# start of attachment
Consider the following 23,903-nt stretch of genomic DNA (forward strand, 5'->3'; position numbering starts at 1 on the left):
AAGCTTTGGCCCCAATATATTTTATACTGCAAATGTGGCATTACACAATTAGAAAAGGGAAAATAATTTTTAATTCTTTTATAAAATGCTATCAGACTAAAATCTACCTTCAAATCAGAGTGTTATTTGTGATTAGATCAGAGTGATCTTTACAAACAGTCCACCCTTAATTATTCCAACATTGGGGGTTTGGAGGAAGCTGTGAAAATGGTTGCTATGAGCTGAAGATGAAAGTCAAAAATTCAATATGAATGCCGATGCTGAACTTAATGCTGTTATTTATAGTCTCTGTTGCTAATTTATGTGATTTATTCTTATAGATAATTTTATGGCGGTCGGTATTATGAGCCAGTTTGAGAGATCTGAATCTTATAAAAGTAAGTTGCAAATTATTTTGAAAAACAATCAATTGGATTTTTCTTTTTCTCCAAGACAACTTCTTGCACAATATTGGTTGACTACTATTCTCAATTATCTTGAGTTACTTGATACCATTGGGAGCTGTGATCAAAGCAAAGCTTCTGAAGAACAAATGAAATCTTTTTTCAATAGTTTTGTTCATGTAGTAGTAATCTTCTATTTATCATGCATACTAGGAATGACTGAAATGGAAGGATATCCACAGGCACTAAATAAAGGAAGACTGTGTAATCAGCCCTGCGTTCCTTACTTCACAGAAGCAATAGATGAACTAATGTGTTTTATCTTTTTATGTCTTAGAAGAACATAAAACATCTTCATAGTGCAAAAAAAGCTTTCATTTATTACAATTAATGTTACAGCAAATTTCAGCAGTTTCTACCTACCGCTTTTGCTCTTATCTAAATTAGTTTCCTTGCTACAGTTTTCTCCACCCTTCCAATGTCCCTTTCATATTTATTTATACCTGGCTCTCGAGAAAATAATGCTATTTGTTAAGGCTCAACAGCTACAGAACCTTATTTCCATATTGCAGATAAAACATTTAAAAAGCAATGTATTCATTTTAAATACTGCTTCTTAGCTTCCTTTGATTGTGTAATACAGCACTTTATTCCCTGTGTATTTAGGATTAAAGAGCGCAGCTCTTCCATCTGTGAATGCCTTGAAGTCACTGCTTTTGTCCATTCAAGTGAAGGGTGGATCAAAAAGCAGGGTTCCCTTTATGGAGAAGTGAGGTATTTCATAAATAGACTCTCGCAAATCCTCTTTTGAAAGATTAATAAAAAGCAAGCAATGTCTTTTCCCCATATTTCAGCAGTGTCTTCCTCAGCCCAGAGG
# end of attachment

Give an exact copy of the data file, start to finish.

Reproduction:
Consider the following 23,903-nt stretch of genomic DNA (forward strand, 5'->3'; position numbering starts at 1 on the left):
AAGCTTTGGCCCCAATATATTTTATACTGCAAATGTGGCATTACACAATTAGAAAAGGGAAAATAATTTTTAATTCTTTTATAAAATGCTATCAGACTAAAATCTACCTTCAAATCAGAGTGTTATTTGTGATTAGATCAGAGTGATCTTTACAAACAGTCCACCCTTAATTATTCCAACATTGGGGGTTTGGAGGAAGCTGTGAAAATGGTTGCTATGAGCTGAAGATGAAAGTCAAAAATTCAATATGAATGCCGATGCTGAACTTAATGCTGTTATTTATAGTCTCTGTTGCTAATTTATGTGATTTATTCTTATAGATAATTTTATGGCGGTCGGTATTATGAGCCAGTTTGAGAGATCTGAATCTTATAAAAGTAAGTTGCAAATTATTTTGAAAAACAATCAATTGGATTTTTCTTTTTCTCCAAGACAACTTCTTGCACAATATTGGTTGACTACTATTCTCAATTATCTTGAGTTACTTGATACCATTGGGAGCTGTGATCAAAGCAAAGCTTCTGAAGAACAAATGAAATCTTTTTTCAATAGTTTTGTTCATGTAGTAGTAATCTTCTATTTATCATGCATACTAGGAATGACTGAAATGGAAGGATATCCACAGGCACTAAATAAAGGAAGACTGTGTAATCAGCCCTGCGTTCCTTACTTCACAGAAGCAATAGATGAACTAATGTGTTTTATCTTTTTATGTCTTAGAAGAACATAAAACATCTTCATAGTGCAAAAAAAGCTTTCATTTATTACAATTAATGTTACAGCAAATTTCAGCAGTTTCTACCTACCGCTTTTGCTCTTATCTAAATTAGTTTCCTTGCTACAGTTTTCTCCACCCTTCCAATGTCCCTTTCATATTTATTTATACCTGGCTCTCGAGAAAATAATGCTATTTGTTAAGGCTCAACAGCTACAGAACCTTATTTCCATATTGCAGATAAAACATTTAAAAAGCAATGTATTCATTTTAAATACTGCTTCTTAGCTTCCTTTGATTGTGTAATACAGCACTTTATTCCCTGTGTATTTAGGATTAAAGAGCGCAGCTCTTCCATCTGTGAATGCCTTGAAGTCACTGCTTTTGTCCATTCAAGTGAAGGGTGGATCAAAAAGCAGGGTTCCCTTTATGGAGAAGTGAGGTATTTCATAAATAGACTCTCGCAAATCCTCTTTTGAAAGATTAATAAAAAGCAAGCAATGTCTTTTCCCCATATTTCAGCAGTGTCTTCCTCAGCCCAGAGG